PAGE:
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We thank M. S. Marley for his valuable insights and G. Fu for enlightening discussions. P.G. acknowledges support from the NASA Postdoctoral Program and the 51 Pegasi b Fellowship from the Heising-Simons Foundation. E.K.H.L. acknowledges support from the University of Oxford and CSH Bern through the Bernoulli Fellowship, and funding from the European community through the ERC advanced grant exocondense (number 740963). X.Z. is supported by NASA Solar System Workings grant 80NSSC19K0791. H.R.W. acknowledges support from the Giacconi Prize Fellowship at STScI, operated by AURA.

Author information




P.G. conceived the research, performed the calculations and wrote the manuscript. D.P.T. provided necessary parameters for constructing the background atmospheres. E.K.H.L. supplied the equilibrium gas abundances for the various condensate species. J.J.F. and X.Z. imparted much needed guidance on the scope and structure of the manuscript. C.V.M. provided the refractive indices for most of the aerosol species considered here. H.R.W. contributed to manuscript writing and, along with K.B.S., provided guidance on data handling. D.K.P. provided insights on the aerosol microphysics model. All authors contributed to editing the manuscript.

Corresponding author

Correspondence to Peter Gao.

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The authors declare no competing interests.

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Supplementary information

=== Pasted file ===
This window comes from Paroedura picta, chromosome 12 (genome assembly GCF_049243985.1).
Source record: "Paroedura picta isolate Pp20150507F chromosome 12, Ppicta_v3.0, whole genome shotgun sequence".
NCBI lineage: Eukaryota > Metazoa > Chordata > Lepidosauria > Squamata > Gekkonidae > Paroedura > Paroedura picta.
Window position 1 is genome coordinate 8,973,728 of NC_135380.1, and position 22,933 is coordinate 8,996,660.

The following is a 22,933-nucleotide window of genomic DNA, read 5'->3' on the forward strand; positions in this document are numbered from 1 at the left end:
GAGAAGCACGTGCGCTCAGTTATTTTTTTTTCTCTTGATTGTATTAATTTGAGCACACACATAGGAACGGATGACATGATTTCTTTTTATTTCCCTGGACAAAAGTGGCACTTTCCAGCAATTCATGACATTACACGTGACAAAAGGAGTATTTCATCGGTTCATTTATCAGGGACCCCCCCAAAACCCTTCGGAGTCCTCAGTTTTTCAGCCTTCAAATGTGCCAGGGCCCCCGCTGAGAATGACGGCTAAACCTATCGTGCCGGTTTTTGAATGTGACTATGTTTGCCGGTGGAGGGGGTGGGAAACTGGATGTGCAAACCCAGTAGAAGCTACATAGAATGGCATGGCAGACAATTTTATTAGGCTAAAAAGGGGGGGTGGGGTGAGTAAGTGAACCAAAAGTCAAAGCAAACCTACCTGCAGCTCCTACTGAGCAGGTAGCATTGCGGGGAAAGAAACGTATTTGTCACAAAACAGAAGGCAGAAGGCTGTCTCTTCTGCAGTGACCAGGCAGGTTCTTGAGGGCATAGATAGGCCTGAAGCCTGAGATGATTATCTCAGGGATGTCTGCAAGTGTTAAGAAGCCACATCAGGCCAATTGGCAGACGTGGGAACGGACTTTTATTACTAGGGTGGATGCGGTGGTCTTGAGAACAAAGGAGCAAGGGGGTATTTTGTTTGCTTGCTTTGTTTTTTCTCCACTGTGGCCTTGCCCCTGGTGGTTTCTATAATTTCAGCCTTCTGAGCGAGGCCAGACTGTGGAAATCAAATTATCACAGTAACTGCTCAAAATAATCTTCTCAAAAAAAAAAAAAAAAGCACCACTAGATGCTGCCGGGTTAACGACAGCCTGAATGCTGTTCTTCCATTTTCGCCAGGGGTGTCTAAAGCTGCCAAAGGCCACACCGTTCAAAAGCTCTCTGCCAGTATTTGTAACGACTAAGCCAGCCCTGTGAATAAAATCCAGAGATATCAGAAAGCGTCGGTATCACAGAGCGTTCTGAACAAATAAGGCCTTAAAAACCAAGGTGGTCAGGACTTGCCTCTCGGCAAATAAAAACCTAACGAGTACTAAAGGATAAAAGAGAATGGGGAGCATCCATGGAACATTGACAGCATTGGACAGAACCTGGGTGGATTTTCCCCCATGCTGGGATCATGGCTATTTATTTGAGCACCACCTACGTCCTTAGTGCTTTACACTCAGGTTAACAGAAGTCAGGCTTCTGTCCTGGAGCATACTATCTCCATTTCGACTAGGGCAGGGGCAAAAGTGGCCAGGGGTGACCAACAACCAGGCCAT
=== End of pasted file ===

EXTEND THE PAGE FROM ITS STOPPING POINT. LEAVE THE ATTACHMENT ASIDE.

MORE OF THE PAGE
Supplementary Information

Supplementary Figs. 1–7 and Tables 1–4.

Supplementary Software

Python code that computes nucleation rates; can be used to recreate Fig. 3 in the main text. Python 3 required.

Source data

Source Data Fig. 1

Text file showing the model AH values that we computed for clear and cloudy atmospheres across the temperature–gravity–metallicity parameter space that we considered.

Source Data Fig. 2

Excel spreadsheet showing (sheet 1) the fractional optical depth contributions of different aerosol species at the pressures probed by transmission spectroscopy in the J or H band for the g = 10 m s−2, 10× solar atmospheric metallicity case, (sheets 2–5) pressures probed by transmission spectroscopy in the 1.4 μm water band and J or H band that we computed for clear and cloudy atmospheres across the temperature–gravity–metallicity parameter space that we considered, and (sheet 6) mean aerosol particle radius at the pressures probed by transmission spectroscopy in the J of H band that we computed for cloudy atmospheres across the temperature–gravity–metallicity parameter space that we considered.

Source Data Fig. 4

Text file showing the predicted 10 μm silicate feature amplitudes in transmission that we computed for cloudy atmospheres across the temperature–gravity–metallicity parameter space that we considered. Data are in ascii format.

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Gao, P., Thorngren, D.P., Lee, E.K.H. et al. Aerosol composition of hot giant exoplanets dominated by silicates and hydrocarbon hazes. Nat Astron 4, 951–956 (2020).